The death of Leonard Nimoy last week was one of those rare losses to the culture that cuts across generations. As Mr. Spock, the ultra-rational, half-human, half-alien character he portrayed on “Star Trek,” Nimoy was instantly recognizable to sci-fi fans of all ages, from wizened old Boomers to hipster millenials — like the crowd who paused for a moment of silence at the Long Beach Comic Expo on Saturday, all of them giving Spock’s trademark Vulcan salute, to honor the passing of the 83-year-old actor.
While Nimoy personified Spock, the character was the invention of Gene Roddenberry, the creative genius behind “Star Trek,” a bold and imaginative wild-West adventure series set in the far reaches of the galaxies — “where no man had gone before” — that premiered in 1966, three years before the first man, Neil Armstrong, had stepped foot on the moon.
Roddenberry was born in Texas but he grew up in Los Angeles, an upbringing that is reflected in the groundbreaking racial and ethnic diversity in the series’cast. Many years later, Whoopi Goldberg, who played a recurring character in the 1990s’ spinoff series, “Star Trek: The Next Generation,” made a point of telling Roddenberry that the presence of Lt. Uhura, a communications officer played by Nichelle Nichols, who is African-American, in the original cast had inspired her as a child.
“When I was a little girl,” Goldberg told Roddenberry,”it was like, ‘Oh, we are in the future.’ Uhura did that for me.”
Given Roddenberry’s interest in portraying diversity in “Star Trek,” the source of his inspiration for Mr. Spock seems counter-intuitive and surprising. In an interview in the Los Angeles Times in 1984, Roddenberry revealed that he’d based Spock, in part, on LAPD Chief William H. Parker, one of the department’s longest-serving, most-revered and ultimately most controversial chiefs:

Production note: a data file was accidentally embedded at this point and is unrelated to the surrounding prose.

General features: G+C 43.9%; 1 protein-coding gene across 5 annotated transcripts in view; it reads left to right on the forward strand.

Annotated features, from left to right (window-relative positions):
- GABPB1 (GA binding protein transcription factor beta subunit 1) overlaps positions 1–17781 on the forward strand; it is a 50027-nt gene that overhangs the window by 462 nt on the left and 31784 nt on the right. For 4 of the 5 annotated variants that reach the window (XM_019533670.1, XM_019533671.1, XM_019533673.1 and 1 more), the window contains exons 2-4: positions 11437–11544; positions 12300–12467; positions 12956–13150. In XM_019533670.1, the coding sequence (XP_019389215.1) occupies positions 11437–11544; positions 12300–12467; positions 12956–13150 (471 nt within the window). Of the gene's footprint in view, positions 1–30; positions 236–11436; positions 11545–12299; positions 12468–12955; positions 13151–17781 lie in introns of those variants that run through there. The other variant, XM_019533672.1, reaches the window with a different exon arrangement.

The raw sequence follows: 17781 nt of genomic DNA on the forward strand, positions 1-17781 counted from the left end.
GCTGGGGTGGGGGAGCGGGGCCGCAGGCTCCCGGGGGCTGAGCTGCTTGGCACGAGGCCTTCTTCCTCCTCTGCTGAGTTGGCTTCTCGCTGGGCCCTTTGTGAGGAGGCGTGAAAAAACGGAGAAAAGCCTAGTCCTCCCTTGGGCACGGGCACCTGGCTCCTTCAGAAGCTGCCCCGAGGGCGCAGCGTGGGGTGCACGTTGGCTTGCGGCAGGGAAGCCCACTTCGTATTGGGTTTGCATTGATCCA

It’s been Roddenberry’s secret over the years that the character of Spock, the pointy-eared Vulcan science officer of the USS Enterprise, was modeled partly on former LAPD Chief William H. Parker…
It was 1948 when Roddenberry, then a pilot for Pan American on the New York to Calcutta route and a a B-17 pilot before that during World War II, realized the significance of a new gadget called television.
“Some people have good pitch when it comes to music. I have good pitch when it comes to the future,” Roddenberry recalled. “I just saw this thing with the seven-inch screen, and I said this is the future.”
Roddenberry decided his own future was as a television writer. The ideal training ground for that career, he concluded, was the Los Angeles Police Department.
His father was an LAPD officer, and Roddenberry had been raised in Los Angeles. So there were some logical reasons for the unusual decision.
He had also known Parker since he was a boy.
“I quit my job with Pan Am and came out here from New York to see my dear and old friend who was then Inspector William Parker of the Wilshire Division,” Roddenberry said. “He wasn’t very enthusiastic about my plans. In fact, he did his best to talk me out of it … Bill was depressed about this career at that point,” Roddenberry continued. “It was not a nice, well-run police department in those days. He wasn’t the chief yet, and he felt he was at a dead end. He was considered an oddball at the time.”